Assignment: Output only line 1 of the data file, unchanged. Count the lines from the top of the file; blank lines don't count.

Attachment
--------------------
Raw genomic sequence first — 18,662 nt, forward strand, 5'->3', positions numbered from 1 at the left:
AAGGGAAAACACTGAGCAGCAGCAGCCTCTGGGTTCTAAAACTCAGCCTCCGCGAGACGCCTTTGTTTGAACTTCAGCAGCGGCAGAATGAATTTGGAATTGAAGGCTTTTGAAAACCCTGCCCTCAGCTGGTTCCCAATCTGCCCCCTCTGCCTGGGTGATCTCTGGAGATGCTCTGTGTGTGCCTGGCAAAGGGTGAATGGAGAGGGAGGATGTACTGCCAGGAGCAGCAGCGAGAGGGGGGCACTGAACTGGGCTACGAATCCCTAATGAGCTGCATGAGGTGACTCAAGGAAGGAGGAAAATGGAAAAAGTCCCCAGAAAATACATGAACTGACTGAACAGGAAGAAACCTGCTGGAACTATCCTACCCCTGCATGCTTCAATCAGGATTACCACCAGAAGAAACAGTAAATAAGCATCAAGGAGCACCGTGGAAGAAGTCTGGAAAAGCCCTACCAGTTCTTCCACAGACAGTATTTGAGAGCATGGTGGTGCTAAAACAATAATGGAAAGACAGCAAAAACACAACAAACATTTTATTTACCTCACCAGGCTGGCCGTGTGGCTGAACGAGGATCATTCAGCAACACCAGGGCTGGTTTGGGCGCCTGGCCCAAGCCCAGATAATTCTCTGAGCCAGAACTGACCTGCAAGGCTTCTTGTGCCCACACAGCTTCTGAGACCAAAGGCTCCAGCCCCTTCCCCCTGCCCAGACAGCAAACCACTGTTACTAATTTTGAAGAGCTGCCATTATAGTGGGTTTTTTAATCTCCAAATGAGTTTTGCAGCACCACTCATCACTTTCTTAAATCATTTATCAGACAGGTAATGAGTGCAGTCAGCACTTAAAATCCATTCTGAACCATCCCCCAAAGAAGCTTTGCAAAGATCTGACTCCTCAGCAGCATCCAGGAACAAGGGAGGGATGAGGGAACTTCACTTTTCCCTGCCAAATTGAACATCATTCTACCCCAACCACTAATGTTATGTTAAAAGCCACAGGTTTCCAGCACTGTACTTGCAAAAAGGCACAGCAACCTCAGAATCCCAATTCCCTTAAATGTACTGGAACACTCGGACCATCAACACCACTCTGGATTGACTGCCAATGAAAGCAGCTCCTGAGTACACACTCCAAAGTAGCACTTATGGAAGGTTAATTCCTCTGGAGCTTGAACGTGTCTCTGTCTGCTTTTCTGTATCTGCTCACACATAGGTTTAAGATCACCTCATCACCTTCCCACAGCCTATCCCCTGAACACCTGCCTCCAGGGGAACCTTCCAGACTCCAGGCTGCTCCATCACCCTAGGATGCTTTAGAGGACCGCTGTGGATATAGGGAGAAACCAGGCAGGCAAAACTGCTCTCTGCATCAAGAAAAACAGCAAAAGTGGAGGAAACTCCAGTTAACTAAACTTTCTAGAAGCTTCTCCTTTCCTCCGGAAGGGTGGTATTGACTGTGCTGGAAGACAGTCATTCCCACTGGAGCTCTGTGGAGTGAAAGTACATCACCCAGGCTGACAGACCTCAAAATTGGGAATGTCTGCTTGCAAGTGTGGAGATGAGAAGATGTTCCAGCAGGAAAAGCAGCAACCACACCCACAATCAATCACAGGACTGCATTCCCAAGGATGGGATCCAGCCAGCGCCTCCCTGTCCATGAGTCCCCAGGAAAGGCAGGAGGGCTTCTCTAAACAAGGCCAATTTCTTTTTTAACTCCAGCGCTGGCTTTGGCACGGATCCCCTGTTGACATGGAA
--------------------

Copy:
Raw genomic sequence first — 18,662 nt, forward strand, 5'->3', positions numbered from 1 at the left: